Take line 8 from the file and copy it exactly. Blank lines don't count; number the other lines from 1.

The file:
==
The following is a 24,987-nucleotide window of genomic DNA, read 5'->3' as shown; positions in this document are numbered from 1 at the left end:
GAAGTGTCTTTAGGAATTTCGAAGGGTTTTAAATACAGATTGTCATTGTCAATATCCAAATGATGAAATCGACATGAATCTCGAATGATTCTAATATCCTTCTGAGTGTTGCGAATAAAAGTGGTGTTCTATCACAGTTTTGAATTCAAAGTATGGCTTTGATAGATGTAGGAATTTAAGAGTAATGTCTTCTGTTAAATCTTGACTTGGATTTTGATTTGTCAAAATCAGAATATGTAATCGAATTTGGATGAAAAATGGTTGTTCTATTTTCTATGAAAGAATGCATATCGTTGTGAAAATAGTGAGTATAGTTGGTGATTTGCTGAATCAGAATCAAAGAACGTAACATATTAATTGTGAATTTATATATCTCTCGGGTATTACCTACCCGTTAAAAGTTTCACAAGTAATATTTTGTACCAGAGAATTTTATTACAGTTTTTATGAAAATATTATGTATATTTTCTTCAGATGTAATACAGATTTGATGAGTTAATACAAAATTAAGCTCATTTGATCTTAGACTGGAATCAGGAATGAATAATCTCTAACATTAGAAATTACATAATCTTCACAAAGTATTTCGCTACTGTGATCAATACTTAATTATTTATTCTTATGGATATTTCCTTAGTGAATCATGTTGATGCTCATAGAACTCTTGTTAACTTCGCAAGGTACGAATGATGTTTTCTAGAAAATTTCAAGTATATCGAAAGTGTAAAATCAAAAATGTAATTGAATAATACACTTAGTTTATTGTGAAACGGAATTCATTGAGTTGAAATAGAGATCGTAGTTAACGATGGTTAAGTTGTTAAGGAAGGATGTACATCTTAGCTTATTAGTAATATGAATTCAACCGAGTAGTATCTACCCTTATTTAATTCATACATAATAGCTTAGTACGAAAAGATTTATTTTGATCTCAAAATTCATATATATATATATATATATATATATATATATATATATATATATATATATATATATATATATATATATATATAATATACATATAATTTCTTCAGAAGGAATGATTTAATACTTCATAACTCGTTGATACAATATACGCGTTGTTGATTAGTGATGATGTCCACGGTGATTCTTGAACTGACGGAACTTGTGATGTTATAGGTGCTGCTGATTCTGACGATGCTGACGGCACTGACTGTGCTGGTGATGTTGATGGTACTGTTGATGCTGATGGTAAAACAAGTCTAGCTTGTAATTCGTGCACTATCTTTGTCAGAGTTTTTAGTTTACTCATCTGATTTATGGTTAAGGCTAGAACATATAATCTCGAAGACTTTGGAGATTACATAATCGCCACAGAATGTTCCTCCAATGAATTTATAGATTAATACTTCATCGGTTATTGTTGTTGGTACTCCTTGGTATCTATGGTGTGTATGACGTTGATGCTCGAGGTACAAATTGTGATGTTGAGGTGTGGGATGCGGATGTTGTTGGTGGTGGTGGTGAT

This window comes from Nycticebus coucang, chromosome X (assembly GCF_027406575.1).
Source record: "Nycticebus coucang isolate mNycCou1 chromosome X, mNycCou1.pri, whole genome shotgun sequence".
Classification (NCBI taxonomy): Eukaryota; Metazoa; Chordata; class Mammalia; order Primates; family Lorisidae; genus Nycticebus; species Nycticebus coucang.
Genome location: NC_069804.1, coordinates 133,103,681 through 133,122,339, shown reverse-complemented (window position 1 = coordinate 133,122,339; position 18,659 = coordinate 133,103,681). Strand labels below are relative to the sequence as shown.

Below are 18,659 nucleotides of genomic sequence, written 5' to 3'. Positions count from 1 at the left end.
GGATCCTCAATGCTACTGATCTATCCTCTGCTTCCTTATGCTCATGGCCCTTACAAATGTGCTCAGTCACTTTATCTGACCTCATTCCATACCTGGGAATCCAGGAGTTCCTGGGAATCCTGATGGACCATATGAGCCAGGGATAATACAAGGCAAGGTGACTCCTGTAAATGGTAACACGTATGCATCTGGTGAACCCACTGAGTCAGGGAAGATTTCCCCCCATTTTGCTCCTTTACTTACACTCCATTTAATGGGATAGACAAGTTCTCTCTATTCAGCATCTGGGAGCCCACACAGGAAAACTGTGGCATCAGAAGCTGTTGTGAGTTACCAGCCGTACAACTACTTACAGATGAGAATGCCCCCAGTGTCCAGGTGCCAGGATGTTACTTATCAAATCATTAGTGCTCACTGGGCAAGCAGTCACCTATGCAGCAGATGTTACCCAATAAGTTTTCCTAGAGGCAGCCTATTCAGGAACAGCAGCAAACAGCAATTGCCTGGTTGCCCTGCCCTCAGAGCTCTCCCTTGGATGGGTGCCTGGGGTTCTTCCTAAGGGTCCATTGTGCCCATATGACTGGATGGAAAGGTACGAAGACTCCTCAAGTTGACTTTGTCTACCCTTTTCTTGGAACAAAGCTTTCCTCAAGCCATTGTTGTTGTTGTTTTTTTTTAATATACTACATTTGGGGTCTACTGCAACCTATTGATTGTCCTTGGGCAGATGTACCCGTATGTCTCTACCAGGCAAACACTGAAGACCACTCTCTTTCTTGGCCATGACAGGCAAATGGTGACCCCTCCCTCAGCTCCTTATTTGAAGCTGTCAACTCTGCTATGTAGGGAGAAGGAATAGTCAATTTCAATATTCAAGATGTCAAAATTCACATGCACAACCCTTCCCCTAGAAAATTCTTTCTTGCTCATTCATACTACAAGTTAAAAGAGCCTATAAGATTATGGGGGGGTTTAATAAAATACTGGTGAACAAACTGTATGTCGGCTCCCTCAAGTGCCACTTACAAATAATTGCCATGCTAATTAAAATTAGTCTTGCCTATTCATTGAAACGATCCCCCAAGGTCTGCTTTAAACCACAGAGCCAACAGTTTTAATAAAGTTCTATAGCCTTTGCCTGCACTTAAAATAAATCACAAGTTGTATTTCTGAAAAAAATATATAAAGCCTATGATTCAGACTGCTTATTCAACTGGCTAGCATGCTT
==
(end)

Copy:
GGATCCTCAATGCTACTGATCTATCCTCTGCTTCCTTATGCTCATGGCCCTTACAAATGTGCTCAGTCACTTTATCTGACCTCATTCCATACCTGGGAATCCAGGAGTTCCTGGGAATCCTGATGGACCATATGAGCCAGGGATAATACAAGGCAAGGTGACTCCTGTAAATGGTAACACGTATGCATCTGGTGAACCCACTGAGTCAGGGAAGATTTCCCCCCATTTTGCTCCTTTACTTACACTCCATTTAATGGGATAGACAAGTTCTCTCTATTCAGCATCTGGGAGCCCACACAGGAAAACTGTGGCATCAGAAGCTGTTGTGAGTTACCAGCCGTACAACTACTTACAGATGAGAATGCCCCCAGTGTCCAGGTGCCAGGATGTTACTTATCAAATCATTAGTGCTCACTGGGCAAGCAGTCACCTATGCAGCAGATGTTACCCAATAAGTTTTCCTAGAGGCAGCCTATTCAGGAACAGCAGCAAACAGCAATTGCCTGGTTGCCCTGCCCTCAGAGCTCTCCCTTGGATGGGTGCCTGGGGTTCTTCCTAAGGGTCCATTGTGCCCATATGACTGGATGGAAAGGTACGAAGACTCCTCAAGTTGACTTTGTCTACCCTTTTCTTGGAACAAAGCTTTCCTCAAGCCATTGTTGTTGTTGTTTTTTTTTAATATACTACATTTGGGGTCTACTGCAACCTATTGATTGTCCTTGGGCAGATGTACCCGTATGTCTCTACCAGGCAAACACTGAAGACCACTCTCTTTCTTGGCCATGACAGGCAAATGGTGACCCCTCCCTCAGCTCCTTATTTGAAGCTGTCAACTCTGCTATGTAGGGAGAAGGAATAGTCAATTTCAATATTCAAGATGTCAAAATTCACATGCACAACCCTTCCCCTAGAAAATTCTTTCTTGCTCATTCATACTACAAGTTAAAAGAGCCTATAAGATTATGGGGGGGTTTAATAAAATACTGGTGAACAAACTGTATGTCGGCTCCCTCAAGTGCCACTTACAAATAATTGCCATGCTAATTAAAATTAGTCTTGCCTATTCATTGAAACGATCCCCCAAGGTCTGCTTTAAACCACAGAGCCAACAGTTTTAATAAAGTTCTATAGCCTTTGCCTGCACTTAAAATAAATCACAAGTTGTATTTCTGAAAAAAATATATAAAGCCTATGATTCAGACTGCTTATTCAACTGGCTAGCATGCTT